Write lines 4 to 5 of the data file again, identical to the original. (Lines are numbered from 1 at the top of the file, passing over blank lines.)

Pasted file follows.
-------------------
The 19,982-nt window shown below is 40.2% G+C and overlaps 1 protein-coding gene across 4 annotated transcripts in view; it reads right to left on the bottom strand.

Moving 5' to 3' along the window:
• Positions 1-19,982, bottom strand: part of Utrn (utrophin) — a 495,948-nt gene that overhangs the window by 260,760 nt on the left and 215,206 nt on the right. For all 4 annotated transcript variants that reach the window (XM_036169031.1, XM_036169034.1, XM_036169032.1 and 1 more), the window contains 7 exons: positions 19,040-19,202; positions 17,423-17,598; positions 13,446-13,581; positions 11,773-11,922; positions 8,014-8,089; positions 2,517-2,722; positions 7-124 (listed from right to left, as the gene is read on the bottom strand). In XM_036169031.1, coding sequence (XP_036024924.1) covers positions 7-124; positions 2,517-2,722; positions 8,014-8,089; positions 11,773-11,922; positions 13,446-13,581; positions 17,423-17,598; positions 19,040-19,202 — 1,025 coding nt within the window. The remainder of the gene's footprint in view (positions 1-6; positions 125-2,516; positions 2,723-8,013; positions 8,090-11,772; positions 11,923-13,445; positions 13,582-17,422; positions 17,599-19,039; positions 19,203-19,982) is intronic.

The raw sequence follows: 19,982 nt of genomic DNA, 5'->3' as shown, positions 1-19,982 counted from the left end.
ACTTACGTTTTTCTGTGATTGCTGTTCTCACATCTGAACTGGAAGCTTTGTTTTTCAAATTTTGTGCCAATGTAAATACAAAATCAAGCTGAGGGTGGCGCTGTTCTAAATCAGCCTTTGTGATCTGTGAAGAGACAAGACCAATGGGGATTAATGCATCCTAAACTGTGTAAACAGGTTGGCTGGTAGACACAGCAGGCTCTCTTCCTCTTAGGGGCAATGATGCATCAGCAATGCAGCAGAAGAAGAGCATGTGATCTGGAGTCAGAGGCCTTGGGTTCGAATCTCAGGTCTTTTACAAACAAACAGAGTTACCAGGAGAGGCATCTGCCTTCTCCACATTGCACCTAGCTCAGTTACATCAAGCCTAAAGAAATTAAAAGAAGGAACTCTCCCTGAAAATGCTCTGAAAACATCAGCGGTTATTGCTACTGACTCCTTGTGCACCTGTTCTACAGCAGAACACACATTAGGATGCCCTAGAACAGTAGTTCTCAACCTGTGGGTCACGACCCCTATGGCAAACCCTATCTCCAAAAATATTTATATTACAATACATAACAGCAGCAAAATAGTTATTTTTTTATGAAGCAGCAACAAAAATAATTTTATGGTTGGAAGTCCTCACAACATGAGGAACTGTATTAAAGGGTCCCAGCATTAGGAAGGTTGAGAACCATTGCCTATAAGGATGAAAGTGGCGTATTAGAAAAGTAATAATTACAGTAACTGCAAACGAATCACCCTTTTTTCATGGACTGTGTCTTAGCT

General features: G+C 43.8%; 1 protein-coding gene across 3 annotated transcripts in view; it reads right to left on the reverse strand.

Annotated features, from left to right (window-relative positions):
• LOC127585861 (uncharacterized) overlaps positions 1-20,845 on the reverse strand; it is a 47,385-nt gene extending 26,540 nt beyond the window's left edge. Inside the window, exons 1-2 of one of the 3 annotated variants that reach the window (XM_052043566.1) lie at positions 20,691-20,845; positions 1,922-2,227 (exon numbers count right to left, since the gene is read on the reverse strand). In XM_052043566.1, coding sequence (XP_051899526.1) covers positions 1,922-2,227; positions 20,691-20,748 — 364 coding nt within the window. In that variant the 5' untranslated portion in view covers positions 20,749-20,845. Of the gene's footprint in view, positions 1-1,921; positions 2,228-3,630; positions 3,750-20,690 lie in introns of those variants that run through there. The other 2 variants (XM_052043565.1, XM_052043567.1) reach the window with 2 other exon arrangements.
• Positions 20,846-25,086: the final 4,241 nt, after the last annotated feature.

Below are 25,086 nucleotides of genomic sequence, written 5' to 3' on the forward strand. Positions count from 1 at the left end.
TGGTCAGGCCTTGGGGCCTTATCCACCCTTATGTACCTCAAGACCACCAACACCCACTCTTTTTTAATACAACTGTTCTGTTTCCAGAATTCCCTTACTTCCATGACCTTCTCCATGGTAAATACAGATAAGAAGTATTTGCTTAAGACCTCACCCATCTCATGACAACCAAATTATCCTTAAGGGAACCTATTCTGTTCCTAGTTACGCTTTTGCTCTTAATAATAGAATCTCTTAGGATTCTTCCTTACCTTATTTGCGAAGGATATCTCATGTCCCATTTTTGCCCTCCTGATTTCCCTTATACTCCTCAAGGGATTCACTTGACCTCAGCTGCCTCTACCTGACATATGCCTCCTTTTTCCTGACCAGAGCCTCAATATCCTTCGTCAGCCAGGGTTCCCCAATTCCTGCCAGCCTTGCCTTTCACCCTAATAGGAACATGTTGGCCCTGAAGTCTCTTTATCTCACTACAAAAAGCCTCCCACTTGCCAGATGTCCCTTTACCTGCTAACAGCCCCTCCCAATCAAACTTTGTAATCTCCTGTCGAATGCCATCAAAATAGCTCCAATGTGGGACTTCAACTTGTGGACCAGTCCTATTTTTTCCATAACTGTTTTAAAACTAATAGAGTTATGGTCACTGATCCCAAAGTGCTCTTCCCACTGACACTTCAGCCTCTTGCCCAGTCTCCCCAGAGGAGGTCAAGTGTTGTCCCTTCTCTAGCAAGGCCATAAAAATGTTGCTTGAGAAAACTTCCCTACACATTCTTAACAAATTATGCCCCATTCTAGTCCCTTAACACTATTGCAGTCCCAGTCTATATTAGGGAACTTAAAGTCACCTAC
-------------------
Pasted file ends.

The raw sequence follows: 19,982 nt of genomic DNA, 5'->3' as shown, positions 1-19,982 counted from the left end.
ACTTACGTTTTTCTGTGATTGCTGTTCTCACATCTGAACTGGAAGCTTTGTTTTTCAAATTTTGTGCCAATGTAAATACAAAATCAAGCTGAGGGTGGCGCTGTTCTAAATCAGCCTTTGTGATCTGTGAAGAGACAAGACCAATGGGGATTAATGCATCCTAAACTGTGTAAACAGGTTGGCTGGTAGACACAGCAGGCTCTCTTCCTCTTAGGGGCAATGATGCATCAGCAATGCAGCAGAAGAAGAGCATGTGATCTGGAGTCAGAGGCCTTGGGTTCGAATCTCAGGTCTTTTACAAACAAACAGAGTTACCAGGAGAGGCATCTGCCTTCTCCACATTGCACCTAGCTCAGTTACATCAAGCCTAAAGAAATTAAAAGAAGGAACTCTCCCTGAAAATGCTCTGAAAACATCAGCGGTTATTGCTACTGACTCCTTGTGCACCTGTTCTACAGCAGAACACACATTAGGATGCCCTAGAACAGTAGTTCTCAACCTGTGGGTCACGACCCCTATGGCAAACCCTATCTCCAAAAATATTTATATTACAATACATAACAGCAGCAAAATAGTTATTTTTTTATGAAGCAGCAACAAAAATAATTTTATGGTTGGAAGTCCTCACAACATGAGGAACTGTATTAAAGGGTCCCAGCATTAGGAAGGTTGAGAACCATTGCCTATAAGGATGAAAGTGGCGTATTAGAAAAGTAATAATTACAGTAACTGCAAACGAATCACCCTTTTTTCATGGACTGTGTCTTAGCT